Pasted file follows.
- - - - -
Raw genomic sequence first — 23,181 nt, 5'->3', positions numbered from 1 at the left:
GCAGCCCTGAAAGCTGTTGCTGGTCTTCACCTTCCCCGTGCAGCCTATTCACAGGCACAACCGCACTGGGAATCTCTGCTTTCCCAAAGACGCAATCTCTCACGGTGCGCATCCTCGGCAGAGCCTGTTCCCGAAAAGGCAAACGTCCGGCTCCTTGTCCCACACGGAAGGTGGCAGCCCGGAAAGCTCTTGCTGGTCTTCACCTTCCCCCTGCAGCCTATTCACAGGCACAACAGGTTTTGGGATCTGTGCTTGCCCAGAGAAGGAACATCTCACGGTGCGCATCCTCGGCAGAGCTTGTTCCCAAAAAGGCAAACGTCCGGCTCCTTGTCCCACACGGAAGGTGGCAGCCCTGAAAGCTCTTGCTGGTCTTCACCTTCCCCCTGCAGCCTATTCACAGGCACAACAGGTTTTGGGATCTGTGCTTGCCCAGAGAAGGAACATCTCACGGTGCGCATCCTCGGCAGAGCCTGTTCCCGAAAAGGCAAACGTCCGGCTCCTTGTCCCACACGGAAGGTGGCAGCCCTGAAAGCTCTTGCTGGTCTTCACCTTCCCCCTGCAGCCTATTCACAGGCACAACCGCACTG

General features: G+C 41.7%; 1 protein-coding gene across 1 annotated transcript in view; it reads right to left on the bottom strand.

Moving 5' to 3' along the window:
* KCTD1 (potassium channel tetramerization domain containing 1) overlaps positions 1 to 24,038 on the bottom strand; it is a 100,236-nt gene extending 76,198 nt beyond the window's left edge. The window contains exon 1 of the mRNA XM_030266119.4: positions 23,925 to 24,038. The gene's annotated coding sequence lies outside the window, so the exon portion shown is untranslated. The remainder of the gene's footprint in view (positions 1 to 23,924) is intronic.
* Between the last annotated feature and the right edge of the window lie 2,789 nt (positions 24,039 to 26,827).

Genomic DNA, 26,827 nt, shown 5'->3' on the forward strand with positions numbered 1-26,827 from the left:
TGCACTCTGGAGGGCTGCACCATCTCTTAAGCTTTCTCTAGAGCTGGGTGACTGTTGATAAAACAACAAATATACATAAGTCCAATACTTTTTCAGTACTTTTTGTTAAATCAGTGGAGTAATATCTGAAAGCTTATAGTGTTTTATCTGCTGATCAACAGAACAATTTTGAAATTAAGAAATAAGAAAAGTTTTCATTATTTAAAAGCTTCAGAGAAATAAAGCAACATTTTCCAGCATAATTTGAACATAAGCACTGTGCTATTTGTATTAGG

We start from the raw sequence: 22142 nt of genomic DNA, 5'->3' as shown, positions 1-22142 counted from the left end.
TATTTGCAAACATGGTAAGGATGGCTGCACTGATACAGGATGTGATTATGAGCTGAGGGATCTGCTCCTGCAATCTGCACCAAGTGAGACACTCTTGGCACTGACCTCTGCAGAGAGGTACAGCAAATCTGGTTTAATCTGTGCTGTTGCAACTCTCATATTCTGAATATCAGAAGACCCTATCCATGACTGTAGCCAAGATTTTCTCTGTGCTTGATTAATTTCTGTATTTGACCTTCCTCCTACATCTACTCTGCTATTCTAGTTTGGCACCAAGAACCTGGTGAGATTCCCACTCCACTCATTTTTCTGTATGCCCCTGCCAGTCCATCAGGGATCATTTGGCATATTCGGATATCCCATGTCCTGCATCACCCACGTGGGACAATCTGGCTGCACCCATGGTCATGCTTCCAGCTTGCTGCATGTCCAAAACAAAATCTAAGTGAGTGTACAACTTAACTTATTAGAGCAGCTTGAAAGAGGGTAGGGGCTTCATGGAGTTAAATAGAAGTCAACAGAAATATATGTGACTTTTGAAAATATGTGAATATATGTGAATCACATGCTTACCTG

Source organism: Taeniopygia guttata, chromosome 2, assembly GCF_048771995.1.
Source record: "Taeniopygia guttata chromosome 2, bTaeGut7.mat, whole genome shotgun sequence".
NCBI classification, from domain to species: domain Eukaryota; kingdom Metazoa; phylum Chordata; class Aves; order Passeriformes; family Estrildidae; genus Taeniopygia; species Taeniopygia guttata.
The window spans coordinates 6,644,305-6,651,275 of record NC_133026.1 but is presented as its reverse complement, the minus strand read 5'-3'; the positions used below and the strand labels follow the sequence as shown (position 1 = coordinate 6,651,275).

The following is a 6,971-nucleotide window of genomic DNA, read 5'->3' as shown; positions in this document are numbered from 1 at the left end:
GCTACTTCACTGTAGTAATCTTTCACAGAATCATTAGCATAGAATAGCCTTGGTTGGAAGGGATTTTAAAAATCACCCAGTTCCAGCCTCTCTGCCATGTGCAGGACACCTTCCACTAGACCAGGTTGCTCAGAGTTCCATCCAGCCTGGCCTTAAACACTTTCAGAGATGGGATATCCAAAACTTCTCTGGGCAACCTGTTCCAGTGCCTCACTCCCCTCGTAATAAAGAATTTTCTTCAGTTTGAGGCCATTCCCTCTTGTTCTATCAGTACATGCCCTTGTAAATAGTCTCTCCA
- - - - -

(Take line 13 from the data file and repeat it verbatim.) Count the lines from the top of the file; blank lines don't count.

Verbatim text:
NCBI classification, from domain to species: domain Eukaryota; kingdom Metazoa; phylum Chordata; class Aves; order Passeriformes; family Estrildidae; genus Taeniopygia; species Taeniopygia guttata.